7 Incredible Facts You Probably Didn’t Know About Rush’s “2112”
When Rush released their magnum opus, 2112, rock music was never the same. The album cemented their spot in the rock ‘n roll pantheon, and it propelled them to god status.
Taking up the entire side one of the LP is its title track, which is nothing short of epic. It runs for 20 minutes, and let’s just say, there’s not one boring moment. Here are facts about it:
1. Considered a suite, the song is divided into seven parts.
The chapters are as follows: I) Overture, II) The Temples of Syrinx, III) Discovery, IV) Presentation, V) Oracle: The Dream, VI) Soliloquy, VII) Grand Finale. In the album’s printed lyrics, each one starts with a story that describes the events.
2. Primary lyricist and drummer Neil Peart revealed that the inspiration behind it was the book “Anthem” by Ayn Rand, one of his favorite authors.
“The inspiration behind it was . . . It’s difficult always to trace those lines because so many things tend to coalesce, and in fact it ended up being quite similar to a book called Anthem by the writer Ayn Rand,” Peart told Rockline in 1991. “But I didn’t realize that while I was working on it, and then eventually as the story came together, the parallels became obvious to me and I thought, ‘Oh gee, I don’t want to be a plagiarist here.’ So I did give credit to her writings in the liner notes.”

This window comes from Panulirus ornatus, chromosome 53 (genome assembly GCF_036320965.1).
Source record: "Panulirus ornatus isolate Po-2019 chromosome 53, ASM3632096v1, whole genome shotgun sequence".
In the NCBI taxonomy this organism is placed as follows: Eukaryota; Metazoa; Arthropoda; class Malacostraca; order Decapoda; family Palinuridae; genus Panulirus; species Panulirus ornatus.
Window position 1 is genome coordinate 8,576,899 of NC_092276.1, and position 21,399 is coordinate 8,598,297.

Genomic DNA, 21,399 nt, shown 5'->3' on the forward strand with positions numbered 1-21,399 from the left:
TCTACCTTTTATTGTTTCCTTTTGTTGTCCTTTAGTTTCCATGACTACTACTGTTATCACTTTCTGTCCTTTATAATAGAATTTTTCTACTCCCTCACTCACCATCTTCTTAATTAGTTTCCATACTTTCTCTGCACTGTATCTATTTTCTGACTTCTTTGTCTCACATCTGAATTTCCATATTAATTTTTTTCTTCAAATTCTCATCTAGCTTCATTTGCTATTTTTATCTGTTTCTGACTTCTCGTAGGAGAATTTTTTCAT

3. For over two decades since its release, there was no complete live recording.
It was only in 1998 when it was featured in full on the Different Stages: Live three-disc set.
4. Guitarist Alex Lifeson said, “It was done in pieces”.
“We were still quite young, 22 years old, when we did that. We were touring so much that we wrote it mostly in arena dressing rooms, and in the car and the van,” he told Rolling Stone. “It was done in pieces. The great thing was that we had a chance to rehearse it during soundchecks, so we were well prepared by the time we got into the studio.”
5. It was adapted into a comic booklet.
The lyrics were used as the lines for the characters and the intros were from the narrations from the cover.
6. It took Rush two weeks to record it and mix.
“I remember it being a lot of fun,” Lifeson said, “and we felt really positively about it.”
7. Lifeson’s reaction to Peart’s lyrics was, “I thought they were very serious.”
“He was reading some Ayn Rand at the time. I was not a big Ayn Rand fan; I read Anthem — I think that was the only book of hers I’ve read,” Lifeson recalled. “Neil and Geddy read The Fountainhead and Atlas Shrugged, and that was an inspiration. What appealed to us was what she wrote about the individual and the freedom to work the way you want to work, not the cold, libertarian perspective. For us, it was striving to be a stronger individual more than anything, and that’s how the story came together.”